There are too many disparate elements I'm seeing in this, and I am going to wait to comment until I see the film, due to be released June 15; it will be interesting and, above all, I am expecting this (among most other films) to be about class conflict and, even class warfare.
Very similar to the the fairy tale genre is the comic book which compounds the number of "fairy tales" being released and the most important ones are The Avengers, The Amazing Spider Man and The Dark Knight Rises. This is the recently released Russian trailer for The Avengers; it contains some visual footage previously not seen and Robert Downey Jr. "speaking Russian":
What do these films have in common with other films being released?
The written word.
Fairy tales and comic books are based on original, authoritative written texts; undoubtedly, a film such as Snow White and the Huntsman will adapt its story line to the original fairy tale of Snow White, however, certain elements have to be retained in order for the audience to recognize the character, but what elements will be retained are decisions that will ultimately reflect culture and society--and the lessons the film will teach us--and the direction we should be going.
If you have not yet seen the trailers, please enjoy these, for Mirror, Mirror and then Snow White and the Huntsman:
There is going to be a tremendous amount of political presence both films serve up for the audience and, as we can see, it's the adorable 7 dwarfs being replaced by first a group of "rebels" (hardly the king's miners of great gemstones from beneath the earth as in the Walt Disney version) and in Snow White and the Huntsman it's an army and that army will want power.
|I am far more interested now than initially.|
|Kristen Stewart as Snow White; it's interesting that the white tree emblem upon the shield resembles the white tree of the Stewards from The Lord of the Rings.|
In the trailer for Snow White and the Huntsman, it's the Huntsman who presents a far greater active role in the trailer and, given the attention the Occupy Wall Street has received, most likely it will be a class issue (a Huntsman as a worker vs a prince as a member of the nobility). This brings us to the question of how Snow White will be presented (in terms of class) as closer to the people or of the nobility and there will be consequences for both versions depending on their choice of depictions, but let us make no mistakes, these will be carefully chosen political roles because of affairs in Washington, not some far off and distant land.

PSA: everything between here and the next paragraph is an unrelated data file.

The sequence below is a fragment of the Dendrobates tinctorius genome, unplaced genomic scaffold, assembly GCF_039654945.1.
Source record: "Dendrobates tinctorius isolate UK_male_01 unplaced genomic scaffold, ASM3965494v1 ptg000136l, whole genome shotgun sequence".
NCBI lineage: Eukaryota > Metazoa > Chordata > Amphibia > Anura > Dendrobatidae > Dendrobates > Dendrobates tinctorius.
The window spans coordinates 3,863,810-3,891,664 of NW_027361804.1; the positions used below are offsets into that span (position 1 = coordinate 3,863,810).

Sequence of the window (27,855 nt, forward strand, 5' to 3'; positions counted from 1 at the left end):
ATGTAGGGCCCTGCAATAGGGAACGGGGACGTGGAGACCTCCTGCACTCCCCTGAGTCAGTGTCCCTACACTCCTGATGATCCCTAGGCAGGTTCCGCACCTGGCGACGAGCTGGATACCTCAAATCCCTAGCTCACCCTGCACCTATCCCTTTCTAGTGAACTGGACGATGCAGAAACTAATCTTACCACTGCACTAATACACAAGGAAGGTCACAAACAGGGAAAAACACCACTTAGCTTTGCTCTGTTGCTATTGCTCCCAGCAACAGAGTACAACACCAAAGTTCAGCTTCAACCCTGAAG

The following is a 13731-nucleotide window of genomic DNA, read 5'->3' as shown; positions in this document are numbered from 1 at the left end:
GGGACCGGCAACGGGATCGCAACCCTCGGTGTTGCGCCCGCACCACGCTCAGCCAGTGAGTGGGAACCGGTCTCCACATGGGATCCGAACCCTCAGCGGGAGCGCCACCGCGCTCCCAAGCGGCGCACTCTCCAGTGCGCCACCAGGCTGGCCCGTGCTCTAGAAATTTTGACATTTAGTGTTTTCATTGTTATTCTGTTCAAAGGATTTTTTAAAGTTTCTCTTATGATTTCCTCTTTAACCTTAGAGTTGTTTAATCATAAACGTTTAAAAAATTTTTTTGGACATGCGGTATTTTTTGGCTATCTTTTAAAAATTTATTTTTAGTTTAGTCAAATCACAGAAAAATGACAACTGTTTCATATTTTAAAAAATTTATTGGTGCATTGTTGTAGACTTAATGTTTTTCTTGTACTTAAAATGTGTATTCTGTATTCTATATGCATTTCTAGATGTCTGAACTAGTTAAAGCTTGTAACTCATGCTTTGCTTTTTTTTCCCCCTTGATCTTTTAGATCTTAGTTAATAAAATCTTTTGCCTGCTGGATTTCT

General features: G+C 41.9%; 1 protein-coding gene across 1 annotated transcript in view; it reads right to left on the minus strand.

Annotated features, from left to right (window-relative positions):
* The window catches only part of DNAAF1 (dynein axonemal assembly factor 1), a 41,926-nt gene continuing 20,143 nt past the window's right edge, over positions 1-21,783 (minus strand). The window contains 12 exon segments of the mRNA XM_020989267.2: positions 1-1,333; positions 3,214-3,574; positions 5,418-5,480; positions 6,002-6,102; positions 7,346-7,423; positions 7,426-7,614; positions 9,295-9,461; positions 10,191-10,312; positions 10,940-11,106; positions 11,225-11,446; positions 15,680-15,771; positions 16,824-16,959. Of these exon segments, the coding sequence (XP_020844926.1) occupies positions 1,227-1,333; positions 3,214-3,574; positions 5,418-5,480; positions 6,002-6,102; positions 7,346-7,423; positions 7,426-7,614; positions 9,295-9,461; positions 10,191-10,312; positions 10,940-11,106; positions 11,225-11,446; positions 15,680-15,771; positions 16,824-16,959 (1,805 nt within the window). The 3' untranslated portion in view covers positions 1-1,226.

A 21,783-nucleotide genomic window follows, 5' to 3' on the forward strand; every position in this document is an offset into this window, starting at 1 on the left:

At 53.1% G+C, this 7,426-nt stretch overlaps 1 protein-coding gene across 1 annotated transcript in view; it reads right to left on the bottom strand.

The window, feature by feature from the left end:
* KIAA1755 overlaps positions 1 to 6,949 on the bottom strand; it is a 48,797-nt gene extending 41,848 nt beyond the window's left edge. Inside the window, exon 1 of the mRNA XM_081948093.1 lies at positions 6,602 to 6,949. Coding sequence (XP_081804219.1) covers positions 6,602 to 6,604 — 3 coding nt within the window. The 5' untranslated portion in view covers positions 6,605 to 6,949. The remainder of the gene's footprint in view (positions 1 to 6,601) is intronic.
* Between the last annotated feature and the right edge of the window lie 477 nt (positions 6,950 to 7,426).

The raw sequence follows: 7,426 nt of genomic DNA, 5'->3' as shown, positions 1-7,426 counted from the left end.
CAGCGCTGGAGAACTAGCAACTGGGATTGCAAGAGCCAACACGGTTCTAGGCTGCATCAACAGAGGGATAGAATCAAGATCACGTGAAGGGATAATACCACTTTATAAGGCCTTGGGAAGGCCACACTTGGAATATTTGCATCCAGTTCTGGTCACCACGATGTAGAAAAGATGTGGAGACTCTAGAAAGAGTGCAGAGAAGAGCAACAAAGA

But speaking of class" we need to take a look at Bruce Wayne, one of the richest men in the world and who it is that's coming to get him:
What undermines the information in this trailer has being purely about class struggle?
"You are as precious to me as to your own mom and dad, and I swore to them I would protect you," the BUTLER says, and this is symbolic of the sharing of the classes in the future of America (the young boy, symbolic of the future, singing the national anthem) because Alfred is the working class whereas the Waynes are the upper, 1% of America; it looks like a class film, but Christopher Nolan is far too clever to release too much too soon and , although 2012 is an election year and films will all seek to play a deciding factor in the election's outcome, the most subtle and important voice will probably come from The Dark Knight Rises.
Two films about Abraham Lincoln are set for 2012, one from Steven Spielberg and one called Abraham Lincoln Vampire Hunter, and it's the later I'm most interested in: the most popular character in film and television (and even books) are vampires and Abraham Lincoln, as the Emancipator of America and the last president who, because of his sacrifice and political positions can be called a "founding father" although he lived so long after the Revolution, is going to be taking on these demons occupying American art... who kills a vampire with an axe? That's the point, you don't kill vampires with an axe, but it's Abraham Lincoln the log-splitting, poor farmer from Indiana who is taking on vampires, and that changes everything; while Steven Spielberg's Lincoln will probably reflect his Democratic and pro-Obama administration political viewpoints, Abraham Lincoln the Vampire Slayer will probably examine how (if at all) the "vampires" are those "sucking the blood out of America" (which could be any number of groups, honestly) and it will be with his poor farmer background as a politician that symbolically, Honest Abe does it.
The Gettysburg Address, the Emancipation Proclamation and Lincoln's interpretation of the Constitution will all play, in greater of lesser degrees to the films presentation of him, but by far, the greatest American writer, Edgar Allan Poe, will be presented by his writings and the only question is, who is being butchered and who is doing the butchering?
The Raven, set for release March 9, juxtaposes America's greatest writer with (possibly) America's greatest president (Lincoln in the previously discussed films) and it's not by accident: examining what is "greatest" about America is a deliberate act of self-examination in preparation for, not only the election in November 2012, but those collapses discussed in 2011 films. We don't know where we are going until we know where we have been, and now that 2011 is done, we can stand firm and know that we are in for a ride, but we have choices and we have our past strength and great deeds to have faith and confidence that we, as a country, will make the best decisions and, in spite of what may happen, we will be stronger for it.
|Also based on the original texts, The Hunger Games should provide a much needed scathing critique of American society, and I expect great things from it.|
My next post is the very close examination of the chess game between Moriarty and Holmes.